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Sunday, April 6, 2014

Decontextualized Discourse: The Curse Of 49

The avalanche of information this election season is not just diluting the political discourse but is also decontextualizing events, altering their meanings completely. The Aam Aadmi Party's phenomenal rise has been affected negatively as electoral campaigns reaches a feverish pitch, with personality cults, controversial statements and general mood of festivity drowning the more earthy issues taken up by the Aam Aadmi Party. As of yet, traditional parties, being unable to counter the very real stands taken by the Aam Aadmi Party had been attacking it for its lack of experience in governance and impracticability of its demands but now AAP government's resignation on 49th day of it assuming power in Delhi Assembly is being touted as vindication of their claims. It is nauseating to find even editorials of India's largest selling newspapers' mention AAP's 49 day stint as failure and abdication of responsibility.

Government Formation
The Delhi 2013 Assembly elections results not only threw a hung assembly but also a unique situation n which the three parties were so ideologically opposed to each other, that any genuine understanding between them was out of question or so it seemed then. Later on it transpired that Congress and BJP had unsaid agreement over several issues.


BJP on Friday asked Aam Aadmi Party, the second largest party in Delhi assembly with 28 seats, to form a government while assuring it of constructive cooperation in fulfilling its promises such as slashing tariff by 50 per cent and providing free water upto 700 litres daily. [Indian Express Dec 13th 2013]

  • AAP faced a dilemma; if it refused to form government, the two parties could accuse it of running away from responsibilities and also for having promised things in manifesto which couldn't be implemented. If AAP formed government, it wouldn't be able to bring sweeping changes without majority and thus still be discredited. Though both the Congress and the BJP promised to help AAP fulfill its pre-poll promise, there was little doubt on it being false promise.
  • Support for AAP's 18-point agenda was agreed upon by the Congress though the response bordered on ambiguity. 
  • Further, Arvind Kejriwal sought people's feedback through SMS campaign. In a political culture where people have to be paid money for even participating in a rally, 5 lakh Delhites SMSed in response to Kejriwal's call referendum and overwhelming majority was in favour of government formation.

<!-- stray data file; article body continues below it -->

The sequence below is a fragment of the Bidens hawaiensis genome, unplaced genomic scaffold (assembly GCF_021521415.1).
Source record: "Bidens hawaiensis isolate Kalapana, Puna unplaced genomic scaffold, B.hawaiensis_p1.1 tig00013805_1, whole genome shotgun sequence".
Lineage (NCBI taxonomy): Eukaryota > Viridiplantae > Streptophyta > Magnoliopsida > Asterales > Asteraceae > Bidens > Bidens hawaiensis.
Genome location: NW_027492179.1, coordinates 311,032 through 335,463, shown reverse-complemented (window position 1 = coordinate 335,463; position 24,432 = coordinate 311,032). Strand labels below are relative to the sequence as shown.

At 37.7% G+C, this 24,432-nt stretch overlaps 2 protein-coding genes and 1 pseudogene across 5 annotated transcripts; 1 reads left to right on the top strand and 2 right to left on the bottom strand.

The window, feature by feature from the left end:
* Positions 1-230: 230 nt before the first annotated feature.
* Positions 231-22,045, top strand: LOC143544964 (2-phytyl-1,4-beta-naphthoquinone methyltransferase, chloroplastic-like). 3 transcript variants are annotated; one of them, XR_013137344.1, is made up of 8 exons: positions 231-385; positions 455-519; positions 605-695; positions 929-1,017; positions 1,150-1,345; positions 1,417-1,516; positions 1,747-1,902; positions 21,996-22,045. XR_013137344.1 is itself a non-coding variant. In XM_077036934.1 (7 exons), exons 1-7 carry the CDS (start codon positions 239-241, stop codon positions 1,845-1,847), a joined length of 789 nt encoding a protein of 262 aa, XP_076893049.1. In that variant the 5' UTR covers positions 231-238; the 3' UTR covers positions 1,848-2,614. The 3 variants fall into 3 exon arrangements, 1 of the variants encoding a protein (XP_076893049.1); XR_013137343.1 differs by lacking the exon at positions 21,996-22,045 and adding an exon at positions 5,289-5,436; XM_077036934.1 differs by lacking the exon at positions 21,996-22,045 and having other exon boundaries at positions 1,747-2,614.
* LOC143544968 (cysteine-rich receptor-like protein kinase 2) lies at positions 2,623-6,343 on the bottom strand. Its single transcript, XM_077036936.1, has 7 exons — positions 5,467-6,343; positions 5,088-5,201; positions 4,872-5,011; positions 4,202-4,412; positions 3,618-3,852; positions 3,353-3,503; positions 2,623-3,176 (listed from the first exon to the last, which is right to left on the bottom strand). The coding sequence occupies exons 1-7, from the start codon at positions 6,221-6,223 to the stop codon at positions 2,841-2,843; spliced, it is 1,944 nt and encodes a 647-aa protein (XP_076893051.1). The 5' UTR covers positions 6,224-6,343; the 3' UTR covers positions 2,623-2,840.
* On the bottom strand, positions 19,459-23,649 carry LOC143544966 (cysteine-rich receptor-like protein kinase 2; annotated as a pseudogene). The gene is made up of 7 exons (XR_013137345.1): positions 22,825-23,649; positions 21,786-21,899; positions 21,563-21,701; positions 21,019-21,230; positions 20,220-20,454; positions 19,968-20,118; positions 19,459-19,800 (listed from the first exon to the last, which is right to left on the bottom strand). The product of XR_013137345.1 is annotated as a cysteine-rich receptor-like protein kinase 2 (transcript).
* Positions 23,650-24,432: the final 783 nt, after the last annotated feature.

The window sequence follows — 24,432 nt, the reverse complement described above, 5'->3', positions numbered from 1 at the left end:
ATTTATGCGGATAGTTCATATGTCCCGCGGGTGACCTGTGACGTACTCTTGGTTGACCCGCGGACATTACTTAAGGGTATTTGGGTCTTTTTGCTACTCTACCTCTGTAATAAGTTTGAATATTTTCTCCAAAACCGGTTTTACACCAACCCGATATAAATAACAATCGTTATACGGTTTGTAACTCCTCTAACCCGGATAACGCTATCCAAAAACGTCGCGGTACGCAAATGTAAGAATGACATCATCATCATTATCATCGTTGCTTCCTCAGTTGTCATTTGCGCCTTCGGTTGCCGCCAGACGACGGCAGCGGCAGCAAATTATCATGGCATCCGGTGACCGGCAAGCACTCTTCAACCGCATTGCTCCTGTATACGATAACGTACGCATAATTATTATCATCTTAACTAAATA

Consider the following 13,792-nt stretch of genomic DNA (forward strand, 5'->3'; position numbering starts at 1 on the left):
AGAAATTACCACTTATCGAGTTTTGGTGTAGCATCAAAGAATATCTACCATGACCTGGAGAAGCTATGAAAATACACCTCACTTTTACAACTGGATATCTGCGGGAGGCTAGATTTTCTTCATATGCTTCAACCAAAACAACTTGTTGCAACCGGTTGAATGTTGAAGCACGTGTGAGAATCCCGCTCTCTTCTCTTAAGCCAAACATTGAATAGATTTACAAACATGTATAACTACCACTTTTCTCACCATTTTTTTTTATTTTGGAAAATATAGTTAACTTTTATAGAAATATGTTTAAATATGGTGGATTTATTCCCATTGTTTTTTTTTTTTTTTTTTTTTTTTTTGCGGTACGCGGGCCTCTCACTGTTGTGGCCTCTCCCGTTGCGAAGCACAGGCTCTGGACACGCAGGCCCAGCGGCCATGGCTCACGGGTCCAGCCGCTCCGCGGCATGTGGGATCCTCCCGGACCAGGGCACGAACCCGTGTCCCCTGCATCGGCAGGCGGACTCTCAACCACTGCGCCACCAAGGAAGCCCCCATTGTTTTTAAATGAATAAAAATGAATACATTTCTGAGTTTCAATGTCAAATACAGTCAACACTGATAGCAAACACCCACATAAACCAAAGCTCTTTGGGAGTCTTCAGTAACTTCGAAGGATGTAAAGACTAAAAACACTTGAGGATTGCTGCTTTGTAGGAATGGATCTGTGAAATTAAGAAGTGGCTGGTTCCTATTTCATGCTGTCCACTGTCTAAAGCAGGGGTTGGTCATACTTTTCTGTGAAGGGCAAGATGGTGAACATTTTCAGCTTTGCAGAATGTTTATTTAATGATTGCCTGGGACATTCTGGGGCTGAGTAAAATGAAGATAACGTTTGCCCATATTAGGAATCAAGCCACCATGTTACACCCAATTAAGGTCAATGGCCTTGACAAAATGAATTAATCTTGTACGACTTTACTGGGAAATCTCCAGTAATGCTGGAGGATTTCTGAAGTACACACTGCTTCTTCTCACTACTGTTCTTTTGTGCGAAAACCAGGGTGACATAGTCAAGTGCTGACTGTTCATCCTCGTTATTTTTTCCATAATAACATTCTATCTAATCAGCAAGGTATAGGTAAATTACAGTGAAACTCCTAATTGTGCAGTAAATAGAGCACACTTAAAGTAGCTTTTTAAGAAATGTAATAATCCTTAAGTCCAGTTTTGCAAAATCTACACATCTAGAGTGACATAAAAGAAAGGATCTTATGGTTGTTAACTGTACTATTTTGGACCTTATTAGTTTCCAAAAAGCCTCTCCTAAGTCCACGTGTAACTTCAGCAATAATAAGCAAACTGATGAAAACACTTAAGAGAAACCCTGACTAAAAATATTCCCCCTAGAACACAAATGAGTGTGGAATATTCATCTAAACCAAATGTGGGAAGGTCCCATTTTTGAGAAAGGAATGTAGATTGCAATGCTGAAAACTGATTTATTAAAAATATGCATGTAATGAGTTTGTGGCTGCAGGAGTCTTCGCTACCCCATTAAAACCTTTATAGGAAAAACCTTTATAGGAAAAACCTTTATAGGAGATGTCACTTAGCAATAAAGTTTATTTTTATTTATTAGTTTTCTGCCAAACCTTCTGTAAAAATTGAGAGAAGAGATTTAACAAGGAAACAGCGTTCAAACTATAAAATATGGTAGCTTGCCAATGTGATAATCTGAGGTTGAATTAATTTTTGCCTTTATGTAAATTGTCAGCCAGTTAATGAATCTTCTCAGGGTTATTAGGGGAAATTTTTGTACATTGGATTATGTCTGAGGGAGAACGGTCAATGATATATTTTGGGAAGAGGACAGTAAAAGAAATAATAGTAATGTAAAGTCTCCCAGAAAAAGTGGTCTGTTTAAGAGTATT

Right after Kejriwal was sworn in, the BJP began a malicious campaign accusing AAP of going back against their pledge of having no trucks with the Congress, conveniently forgetting that even the BJP had offered issue based support at that point in time..

While the BJP's attack was from the front, the Congress had a more insidious agenda. Given the unique nature of NCT of Delhi's administrative structure, the AAP government was left with very little room to manoeuvre, leave alone bringing systemic change. With the high level of expectation from the AAP government and Union government tightening the shackles of technicalities, the situation was similar to being thrown into a boxing ring with your hands tied behind your back.

Resignation
That the AAP government had a limited lifespan was a foregone conclusion but the manner of it going out was still a matter of speculation. Arvind Kejriwal quit on his own terms after the Janlokpal bill was defeated in the assembly. However, with a sustained campaign by various stakeholders in the present order managed to bury AAP's achievements in those 49 days, only the resignation of Arvind Kejriwal was allowed to live in public memory and that too in a perverted form.

The media's focus is too short and too enamoured by sharp and vitriolic sound bytes made by popular political personalities to dwell on the way things played out after the Delhi elections and decisions taken by parties in view of constitutional propriety. The fact is that the Aam Aadmi Party had formed the government on assurance given by the Congress that it would support the passage of Janlokpal bill, the issue on which the movement had begun. After blocking the bill the Congress not only went against its commitment, it also proved that the AAP did not command confidence of the house and its constitutional obligation was to resign. Minority governments functioning through horse-trading or jugaad during the test of strength on the floor of the house may have been the norm in last two decades but AAP cannot follow the path and occupy the moral high ground that it does. 

Has personality-centric politics so diluted civil discourse that following the ethical and constitutional path is now seen as folly even by intellectuals ? Or has too much real-time information decontextualized events of  recent past, allowing them to be reinterpreted as part of the media wants it to ?


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